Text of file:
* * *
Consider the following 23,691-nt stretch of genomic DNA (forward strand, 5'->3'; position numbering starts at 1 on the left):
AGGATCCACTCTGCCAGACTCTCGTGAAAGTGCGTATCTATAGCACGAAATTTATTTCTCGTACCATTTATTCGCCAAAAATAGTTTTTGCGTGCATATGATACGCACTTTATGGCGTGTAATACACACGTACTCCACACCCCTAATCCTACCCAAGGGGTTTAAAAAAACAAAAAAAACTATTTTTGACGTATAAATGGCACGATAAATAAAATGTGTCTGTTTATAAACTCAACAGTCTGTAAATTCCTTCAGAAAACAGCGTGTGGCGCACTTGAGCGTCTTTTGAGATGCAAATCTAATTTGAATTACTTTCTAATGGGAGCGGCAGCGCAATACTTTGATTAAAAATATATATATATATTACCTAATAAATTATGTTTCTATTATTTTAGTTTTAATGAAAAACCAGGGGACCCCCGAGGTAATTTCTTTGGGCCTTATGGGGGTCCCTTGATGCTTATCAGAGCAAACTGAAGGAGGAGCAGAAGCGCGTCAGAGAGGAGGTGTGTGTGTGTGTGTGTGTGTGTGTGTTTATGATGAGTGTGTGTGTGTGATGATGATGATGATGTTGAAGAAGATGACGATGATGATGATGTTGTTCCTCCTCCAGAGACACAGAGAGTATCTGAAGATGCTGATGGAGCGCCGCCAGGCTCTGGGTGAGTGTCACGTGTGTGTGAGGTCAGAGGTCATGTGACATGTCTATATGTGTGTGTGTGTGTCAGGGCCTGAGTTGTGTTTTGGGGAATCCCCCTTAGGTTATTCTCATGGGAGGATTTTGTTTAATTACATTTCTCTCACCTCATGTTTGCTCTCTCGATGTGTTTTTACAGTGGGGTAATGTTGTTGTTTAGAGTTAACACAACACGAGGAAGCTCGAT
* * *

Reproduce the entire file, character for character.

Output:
Consider the following 23,691-nt stretch of genomic DNA (forward strand, 5'->3'; position numbering starts at 1 on the left):
AGGATCCACTCTGCCAGACTCTCGTGAAAGTGCGTATCTATAGCACGAAATTTATTTCTCGTACCATTTATTCGCCAAAAATAGTTTTTGCGTGCATATGATACGCACTTTATGGCGTGTAATACACACGTACTCCACACCCCTAATCCTACCCAAGGGGTTTAAAAAAACAAAAAAAACTATTTTTGACGTATAAATGGCACGATAAATAAAATGTGTCTGTTTATAAACTCAACAGTCTGTAAATTCCTTCAGAAAACAGCGTGTGGCGCACTTGAGCGTCTTTTGAGATGCAAATCTAATTTGAATTACTTTCTAATGGGAGCGGCAGCGCAATACTTTGATTAAAAATATATATATATATTACCTAATAAATTATGTTTCTATTATTTTAGTTTTAATGAAAAACCAGGGGACCCCCGAGGTAATTTCTTTGGGCCTTATGGGGGTCCCTTGATGCTTATCAGAGCAAACTGAAGGAGGAGCAGAAGCGCGTCAGAGAGGAGGTGTGTGTGTGTGTGTGTGTGTGTGTGTTTATGATGAGTGTGTGTGTGTGATGATGATGATGATGTTGAAGAAGATGACGATGATGATGATGTTGTTCCTCCTCCAGAGACACAGAGAGTATCTGAAGATGCTGATGGAGCGCCGCCAGGCTCTGGGTGAGTGTCACGTGTGTGTGAGGTCAGAGGTCATGTGACATGTCTATATGTGTGTGTGTGTGTCAGGGCCTGAGTTGTGTTTTGGGGAATCCCCCTTAGGTTATTCTCATGGGAGGATTTTGTTTAATTACATTTCTCTCACCTCATGTTTGCTCTCTCGATGTGTTTTTACAGTGGGGTAATGTTGTTGTTTAGAGTTAACACAACACGAGGAAGCTCGAT